R and Python are both open-source programming languages with a large community. They are very popular among data analysts. New libraries or tools are added continuously to their respective catalog. R is mainly used for statistical analysis while Python provides a more general approach to data science.

While Python is often praised for being a general-purpose language with an easy-to-understand syntax, R’s functionality is developed with statisticians in mind, thereby giving it field-specific advantages such as great features for data visualization. Both R and Python are state of the art in terms of programming language oriented towards data science and hence learning both of them is, of course, the ideal solution. But R and Python require a time-investment, and such luxury is not available for everyone.

Let us see how these two programming languages relate to each other, by exploring the strengths of R over Python and vice versa and indulging in basic comparison between these two.

Python can do almost all the tasks that R can, like data wrangling, engineering, feature selection, web scraping and so on. But Python is known as a tool to deploy and implement machine learning at a large-scale, as Python codes are easier to maintain and remains more robust than R. The programming language is up to date with many data learning and machine learning libraries. It provides APIs for machine learning or AI. Python is also usually the first choice when there is a need to use the results of any analysis in an application or a website.

R has been developed by academicians and statisticians in over 2 decades. It is now one of the richest ecosystems to perform data analysis.  Around 12000 packages are available in CRAN (open-source repository) now. A rich variety of libraries can be found for any analysis one needs to perform, making R the first choice for statistical analysis, especially for specialized analytical work.

One major difference between R and other statistical tools or languages is the output. Other than R, there are very good tools to communicate results and make presentation of findings easy. In R, Rstudio comes with the library knitr which helps with the same, but other than that it lacks the flexibility for presentation.

R and Python Comparison

Parameter R Python
Objective Data analysis and statistics Deployment and production
Primary Users Scholar and R&D Programmers and developers
Flexibility Easy to use available library Easy to construct new models from scratch. I.e., matrix computation and optimization
Learning curve Difficult at the beginning Linear and smooth
Popularity of Programming Language. Percentage change 4.23% in 2018 21.69% in 2018
Average Salary $99.000 $100.000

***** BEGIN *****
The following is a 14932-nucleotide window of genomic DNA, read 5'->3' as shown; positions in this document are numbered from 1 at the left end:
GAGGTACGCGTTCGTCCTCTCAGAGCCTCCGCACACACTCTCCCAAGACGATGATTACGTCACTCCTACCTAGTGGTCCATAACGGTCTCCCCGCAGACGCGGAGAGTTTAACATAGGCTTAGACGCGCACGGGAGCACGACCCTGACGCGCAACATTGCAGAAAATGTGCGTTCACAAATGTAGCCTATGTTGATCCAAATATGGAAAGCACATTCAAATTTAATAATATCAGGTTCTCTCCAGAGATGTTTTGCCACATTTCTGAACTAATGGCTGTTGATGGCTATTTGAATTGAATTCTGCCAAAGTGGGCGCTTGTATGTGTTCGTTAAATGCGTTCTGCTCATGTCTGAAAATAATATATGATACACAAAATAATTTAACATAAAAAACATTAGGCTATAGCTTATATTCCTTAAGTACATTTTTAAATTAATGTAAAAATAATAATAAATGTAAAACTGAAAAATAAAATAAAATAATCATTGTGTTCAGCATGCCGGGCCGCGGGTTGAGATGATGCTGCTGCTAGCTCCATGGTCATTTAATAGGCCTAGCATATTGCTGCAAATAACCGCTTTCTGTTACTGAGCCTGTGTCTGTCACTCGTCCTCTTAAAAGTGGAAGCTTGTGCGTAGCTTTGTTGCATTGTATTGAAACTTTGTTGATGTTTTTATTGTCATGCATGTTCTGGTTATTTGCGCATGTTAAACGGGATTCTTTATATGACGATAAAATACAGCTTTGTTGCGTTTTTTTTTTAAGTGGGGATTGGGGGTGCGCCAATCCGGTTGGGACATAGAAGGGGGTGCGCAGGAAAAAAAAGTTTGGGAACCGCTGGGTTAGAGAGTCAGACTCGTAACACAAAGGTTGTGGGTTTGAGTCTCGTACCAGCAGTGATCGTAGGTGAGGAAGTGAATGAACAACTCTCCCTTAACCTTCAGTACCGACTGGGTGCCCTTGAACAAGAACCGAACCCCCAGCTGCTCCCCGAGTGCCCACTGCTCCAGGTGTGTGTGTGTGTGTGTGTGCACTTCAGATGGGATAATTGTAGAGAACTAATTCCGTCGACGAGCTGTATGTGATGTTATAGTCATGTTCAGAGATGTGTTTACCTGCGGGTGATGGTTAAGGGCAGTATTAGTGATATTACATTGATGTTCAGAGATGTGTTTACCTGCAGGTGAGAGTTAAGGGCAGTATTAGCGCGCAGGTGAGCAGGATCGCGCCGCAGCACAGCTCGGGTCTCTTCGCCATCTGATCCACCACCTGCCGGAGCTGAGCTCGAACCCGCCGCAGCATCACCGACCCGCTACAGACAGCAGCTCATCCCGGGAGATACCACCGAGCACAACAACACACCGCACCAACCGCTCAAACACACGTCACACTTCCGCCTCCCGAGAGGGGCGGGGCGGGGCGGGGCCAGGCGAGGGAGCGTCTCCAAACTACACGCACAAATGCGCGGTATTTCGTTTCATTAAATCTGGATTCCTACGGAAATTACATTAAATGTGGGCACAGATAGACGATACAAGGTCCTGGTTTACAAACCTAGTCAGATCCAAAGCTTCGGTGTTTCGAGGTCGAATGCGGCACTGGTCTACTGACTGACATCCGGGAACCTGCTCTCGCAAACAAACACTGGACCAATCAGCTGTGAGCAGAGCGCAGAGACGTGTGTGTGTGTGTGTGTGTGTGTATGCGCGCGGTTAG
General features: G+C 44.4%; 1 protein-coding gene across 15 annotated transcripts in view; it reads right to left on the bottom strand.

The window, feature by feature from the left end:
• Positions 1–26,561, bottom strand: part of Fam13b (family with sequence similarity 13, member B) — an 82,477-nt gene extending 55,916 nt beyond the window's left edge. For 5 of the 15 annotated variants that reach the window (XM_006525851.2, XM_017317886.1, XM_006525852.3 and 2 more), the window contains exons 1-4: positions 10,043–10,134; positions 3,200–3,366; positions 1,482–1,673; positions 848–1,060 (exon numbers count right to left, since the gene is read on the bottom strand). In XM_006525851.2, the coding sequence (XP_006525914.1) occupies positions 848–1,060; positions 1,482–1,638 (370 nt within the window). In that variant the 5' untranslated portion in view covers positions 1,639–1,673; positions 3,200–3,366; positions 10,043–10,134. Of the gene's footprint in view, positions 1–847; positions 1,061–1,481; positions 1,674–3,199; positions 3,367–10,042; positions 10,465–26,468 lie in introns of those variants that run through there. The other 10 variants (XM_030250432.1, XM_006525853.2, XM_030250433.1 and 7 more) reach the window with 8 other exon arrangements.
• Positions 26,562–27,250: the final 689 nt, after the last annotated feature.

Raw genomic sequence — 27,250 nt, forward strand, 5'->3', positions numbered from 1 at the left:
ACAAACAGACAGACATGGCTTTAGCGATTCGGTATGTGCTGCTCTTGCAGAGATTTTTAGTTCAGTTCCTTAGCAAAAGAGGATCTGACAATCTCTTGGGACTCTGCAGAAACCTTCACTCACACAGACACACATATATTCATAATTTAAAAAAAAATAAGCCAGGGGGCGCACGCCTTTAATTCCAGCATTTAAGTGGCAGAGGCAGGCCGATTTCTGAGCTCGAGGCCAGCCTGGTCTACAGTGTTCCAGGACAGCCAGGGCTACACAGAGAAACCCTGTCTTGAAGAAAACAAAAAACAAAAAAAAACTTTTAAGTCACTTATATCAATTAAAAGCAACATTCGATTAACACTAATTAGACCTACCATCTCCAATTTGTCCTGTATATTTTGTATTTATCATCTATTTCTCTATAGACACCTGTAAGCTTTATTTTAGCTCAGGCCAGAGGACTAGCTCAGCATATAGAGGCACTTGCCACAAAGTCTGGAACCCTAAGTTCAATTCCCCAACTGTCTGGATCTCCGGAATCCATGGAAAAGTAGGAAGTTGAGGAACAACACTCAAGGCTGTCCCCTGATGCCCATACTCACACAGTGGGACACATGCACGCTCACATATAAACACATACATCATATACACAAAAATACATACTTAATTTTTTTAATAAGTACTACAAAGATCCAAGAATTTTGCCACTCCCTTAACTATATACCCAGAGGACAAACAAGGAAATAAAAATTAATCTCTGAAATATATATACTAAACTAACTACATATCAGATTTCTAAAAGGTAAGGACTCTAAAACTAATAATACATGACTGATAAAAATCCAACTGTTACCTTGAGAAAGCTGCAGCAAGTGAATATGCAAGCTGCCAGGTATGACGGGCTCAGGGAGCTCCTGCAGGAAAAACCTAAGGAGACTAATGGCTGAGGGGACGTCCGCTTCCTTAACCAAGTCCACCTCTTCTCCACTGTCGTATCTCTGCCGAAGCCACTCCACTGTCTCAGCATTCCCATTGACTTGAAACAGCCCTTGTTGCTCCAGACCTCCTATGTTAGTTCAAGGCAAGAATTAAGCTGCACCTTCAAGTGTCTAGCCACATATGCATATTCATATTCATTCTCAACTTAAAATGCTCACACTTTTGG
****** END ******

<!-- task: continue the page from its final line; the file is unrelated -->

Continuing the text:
Integration Run locally Well-integrated with app
Task Easy to get primary results Good to deploy algorithm
Database size Handle huge size Handle huge size
IDE Rstudio Spyder, Ipthon Notebook
Important Packages and library tydiverse, ggplot2, caret, zoo pandas, scipy, scikit-learn, TensorFlow, caret
Disadvantages Slow High Learning curve Dependencies between library Not as many libraries as R
Advantages
  • Graphs are made to talk. R makes it beautiful
  • Large catalog for data analysis
  • GitHub interface
  • RMarkdown
  • Shiny
  • Jupyter notebook: Notebooks help to share data with colleagues
  • Mathematical computation
  • Deployment
  • Code Readability
  • Speed
  • Function in Python

Source: https://www.guru99.com/r-vs-python.html

The Usage

As mentioned before, Python has influential libraries for math, statistics and Artificial Intelligence. While Python is the best tool for Machine Learning integration and deployment, the same cannot be said for business analytics.

R, on the other hand, is designed by experts to answer statistical problems. It can also solve problems on machine learning and data science. R is preferred for data science due to its powerful communication libraries. It is also equipped with numerous packages to perform time series analysis, panel data and data mining. But R is known to have a steep learning curve and therefore is not recommended for beginners.

As a beginner in data science with necessary statistical knowledge, it might be easier to use Python and to learn how to build a model from scratch and then switch to the functions from the machine learning libraries. R can be the first choice if the focus is going to be on statistics.

In conclusion, one needs to pick the programming language based on the requirements and available resources. The decision should be made based on what kind of problem is to be solved, or the kind of tools that are available in the field.

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